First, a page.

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2021 Maine Outdoor Film Festival – VIRTUAL EVENT
August 22 @ 7:00 pm - 10:00 pm
Due to Tropical Storm Henri, this event has changed to a VIRTUAL EVENT ONLY.
Join the Maine Outdoor Film Festival for an evening of outdoor adventure and conservation films under the stars at Schoodic Institute at Acadia National Park.
The Maine Outdoor Film Festival is an outlet for Maine filmmakers’ creativity. By attending a Maine Outdoor Film Festival screening, thousands of Mainers get the chance to see specially curated outdoor adventure and conservation filmmaking in their area. The 2021 Maine Outdoor Film Festival is sponsored by Design Group Collaborative.
Films to be screened:
THE GILDED TRAP – by Ashley Siana from Montana – Profiles Jamien Hallowell, a young Maine lobster fisherman, and Dr. Richard Wahle, a marine biologist studying the changing lobster population within the Gulf of Maine. The film depicts the shallow and sheltered Gulf of Maine as a microcosm of climate change as it is experiencing an array of ecological changes.
RUNNING THROUGH BARRIERS – by Julia Ngeow from Australia – Features the Vermont-based ultra-runner, author, and social-justice advocate, Mirna Valerio, which explores the interrelation between environmentalism and racial justice.
PROJECT 20/20 – by Geoff Nickerson from Maine – Documents an artist’s journey along the Island Maine Island Trail.
TREE TO BOARD – by Torsten Brinkema born in Minneapolis, Minnesota and currently residing in Waterville, Maine – Follows the filmmaker’s journey from tree to board as he shapes a surfboard from sustainably harvested North Atlantic Cedar.
SAILING CITA – by Anna Wilder Burns from Portland, Maine – Tells the adventurous story of Maine sailors Lauren Topchik and Teagan Tanner as they attempt to sail around the world. This film delves into what it takes (mentally & physically) to prepare for a worldwide sailing voyage.
HOME OR HIGH WATER – by Dave Weich from Portland, Oregon – Battered by stronger, more frequent storms, residents are faced with an impossible decision: rebuild their home, or abandon their property and find a way to start again somewhere else. This film brings the conversation about the climate crisis into the practical reality of people’s lives. How are communities at risk adapting to these ever-progressing challenges?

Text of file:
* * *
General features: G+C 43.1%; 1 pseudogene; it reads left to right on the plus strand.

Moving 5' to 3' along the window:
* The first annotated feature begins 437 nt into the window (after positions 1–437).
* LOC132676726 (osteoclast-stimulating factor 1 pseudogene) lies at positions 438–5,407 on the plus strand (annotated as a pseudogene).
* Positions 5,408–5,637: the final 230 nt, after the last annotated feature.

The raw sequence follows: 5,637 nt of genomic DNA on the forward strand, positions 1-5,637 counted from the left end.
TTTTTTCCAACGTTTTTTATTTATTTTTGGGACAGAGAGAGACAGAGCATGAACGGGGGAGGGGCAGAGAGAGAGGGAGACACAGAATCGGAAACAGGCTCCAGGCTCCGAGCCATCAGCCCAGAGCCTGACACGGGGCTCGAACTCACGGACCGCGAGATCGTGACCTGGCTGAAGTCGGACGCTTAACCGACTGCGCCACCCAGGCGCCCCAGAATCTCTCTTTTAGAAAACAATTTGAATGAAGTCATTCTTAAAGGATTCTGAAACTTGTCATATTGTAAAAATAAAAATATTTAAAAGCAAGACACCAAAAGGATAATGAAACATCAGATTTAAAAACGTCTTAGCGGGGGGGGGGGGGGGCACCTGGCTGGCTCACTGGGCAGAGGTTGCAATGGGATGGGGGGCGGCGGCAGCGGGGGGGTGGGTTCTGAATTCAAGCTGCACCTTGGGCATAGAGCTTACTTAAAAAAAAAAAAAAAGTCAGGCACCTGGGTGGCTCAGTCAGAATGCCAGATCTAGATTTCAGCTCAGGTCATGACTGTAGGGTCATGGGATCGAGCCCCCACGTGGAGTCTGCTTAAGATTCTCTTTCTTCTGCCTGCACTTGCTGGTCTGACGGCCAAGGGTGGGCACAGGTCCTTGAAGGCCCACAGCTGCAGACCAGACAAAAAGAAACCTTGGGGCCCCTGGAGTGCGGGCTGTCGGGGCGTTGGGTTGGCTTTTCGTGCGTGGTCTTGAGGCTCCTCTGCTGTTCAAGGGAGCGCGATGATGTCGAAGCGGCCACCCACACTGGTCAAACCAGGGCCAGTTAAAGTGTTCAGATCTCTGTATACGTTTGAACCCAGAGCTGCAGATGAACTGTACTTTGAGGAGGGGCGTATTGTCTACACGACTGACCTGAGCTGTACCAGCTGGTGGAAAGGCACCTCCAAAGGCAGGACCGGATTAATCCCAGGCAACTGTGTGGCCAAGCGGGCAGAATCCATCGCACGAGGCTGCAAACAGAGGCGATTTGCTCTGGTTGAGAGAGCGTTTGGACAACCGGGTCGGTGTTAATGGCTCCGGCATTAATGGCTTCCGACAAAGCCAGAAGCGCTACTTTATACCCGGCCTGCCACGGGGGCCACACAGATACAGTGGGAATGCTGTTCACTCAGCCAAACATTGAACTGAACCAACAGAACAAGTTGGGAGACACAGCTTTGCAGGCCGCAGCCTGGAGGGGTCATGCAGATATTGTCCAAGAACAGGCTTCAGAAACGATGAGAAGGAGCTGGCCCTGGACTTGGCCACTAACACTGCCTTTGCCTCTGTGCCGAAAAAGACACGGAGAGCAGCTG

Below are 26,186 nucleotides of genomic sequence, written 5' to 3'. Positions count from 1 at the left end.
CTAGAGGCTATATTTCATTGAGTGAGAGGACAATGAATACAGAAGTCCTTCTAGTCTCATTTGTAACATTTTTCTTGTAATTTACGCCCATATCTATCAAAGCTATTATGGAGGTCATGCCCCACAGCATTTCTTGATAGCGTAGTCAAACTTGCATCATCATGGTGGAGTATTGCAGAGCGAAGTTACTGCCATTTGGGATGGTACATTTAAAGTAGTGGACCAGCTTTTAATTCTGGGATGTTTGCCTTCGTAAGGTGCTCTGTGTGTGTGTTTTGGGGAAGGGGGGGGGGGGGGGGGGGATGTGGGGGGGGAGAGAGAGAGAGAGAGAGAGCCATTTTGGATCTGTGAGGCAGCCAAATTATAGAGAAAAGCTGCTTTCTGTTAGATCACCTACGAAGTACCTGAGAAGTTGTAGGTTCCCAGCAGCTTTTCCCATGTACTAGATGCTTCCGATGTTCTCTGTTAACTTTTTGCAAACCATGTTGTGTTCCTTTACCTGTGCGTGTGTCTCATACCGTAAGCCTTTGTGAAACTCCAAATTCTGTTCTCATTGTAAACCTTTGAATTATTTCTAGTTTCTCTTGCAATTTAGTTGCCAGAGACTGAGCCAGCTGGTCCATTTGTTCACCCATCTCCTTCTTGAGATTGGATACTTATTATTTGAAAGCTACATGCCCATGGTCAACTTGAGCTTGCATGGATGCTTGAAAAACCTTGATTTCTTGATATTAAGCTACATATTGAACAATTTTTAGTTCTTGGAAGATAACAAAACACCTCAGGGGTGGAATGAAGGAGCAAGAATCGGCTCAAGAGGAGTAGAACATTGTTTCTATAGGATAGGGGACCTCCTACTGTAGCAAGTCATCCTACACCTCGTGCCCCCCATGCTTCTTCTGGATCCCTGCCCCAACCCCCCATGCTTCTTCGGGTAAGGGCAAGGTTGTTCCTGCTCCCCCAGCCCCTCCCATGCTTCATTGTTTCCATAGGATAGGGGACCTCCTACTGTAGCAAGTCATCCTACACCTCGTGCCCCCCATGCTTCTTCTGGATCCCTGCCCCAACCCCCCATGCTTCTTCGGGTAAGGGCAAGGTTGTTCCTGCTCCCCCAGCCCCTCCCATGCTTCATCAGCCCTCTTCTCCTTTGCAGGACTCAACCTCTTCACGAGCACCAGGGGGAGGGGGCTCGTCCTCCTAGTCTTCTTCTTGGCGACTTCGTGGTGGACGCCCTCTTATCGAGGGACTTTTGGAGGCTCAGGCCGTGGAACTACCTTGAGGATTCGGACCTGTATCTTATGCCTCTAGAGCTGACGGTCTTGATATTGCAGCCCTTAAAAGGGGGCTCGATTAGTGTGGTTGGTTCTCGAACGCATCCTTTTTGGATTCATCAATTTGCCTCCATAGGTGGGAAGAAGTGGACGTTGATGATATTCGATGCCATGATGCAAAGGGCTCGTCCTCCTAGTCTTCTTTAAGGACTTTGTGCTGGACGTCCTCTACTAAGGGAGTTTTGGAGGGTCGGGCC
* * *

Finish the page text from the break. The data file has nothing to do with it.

GOAT LADY – by Doroga Media from Auburn, Maine – Goats led her to the trees, where she found her life’s work.
ABILITY – by Anna Burns and Jordyn Romero – from California (Anna originally from Maine) – Born and raised outside of Portland, Maine, Clara Brown is a lifelong athlete, but her life changed forever when she had a traumatic accident at gymnastics practice at age 12, leaving her with a broken neck and damaged spinal cord.
THE SEA FARMERS – by Nathan Golon & Emilie Silvestri, GoodFight Media from Portland, Maine – All Amanda did was give Emily one floating line of rope in the ocean, but that action sparked a livelihood. Amanda’s small gesture of kindness allowed Emily to imagine a life on the water she hadn’t considered before: as an oyster farmer.
RECOLONIZING THE ELWHA – by Northwest Indian Fisheries Commission/North 40 Productions from Pacific Northwest – Ten years ago, the world’s largest dam removal began on the Elwha River, allowing salmon to recolonize their lost habitat. This is the story of the Lower Elwha Klallam Tribe’s connection to that river and the hatchery that kept those salmon runs alive.
THE LONG GAME – by Herman Mantis, Inc. from Portland – Resiliency takes many forms in this story of overcoming obstacles, finding hope in devastation and transforming adversity into positive action. Nature is powerful, healing, humbling and a vital human right. Follow Ryan Dunfee on his journey to recovery through the power of the Maine wilderness and the lessons learned along the way.
A $15 pre-registration is required. Register for tickets below.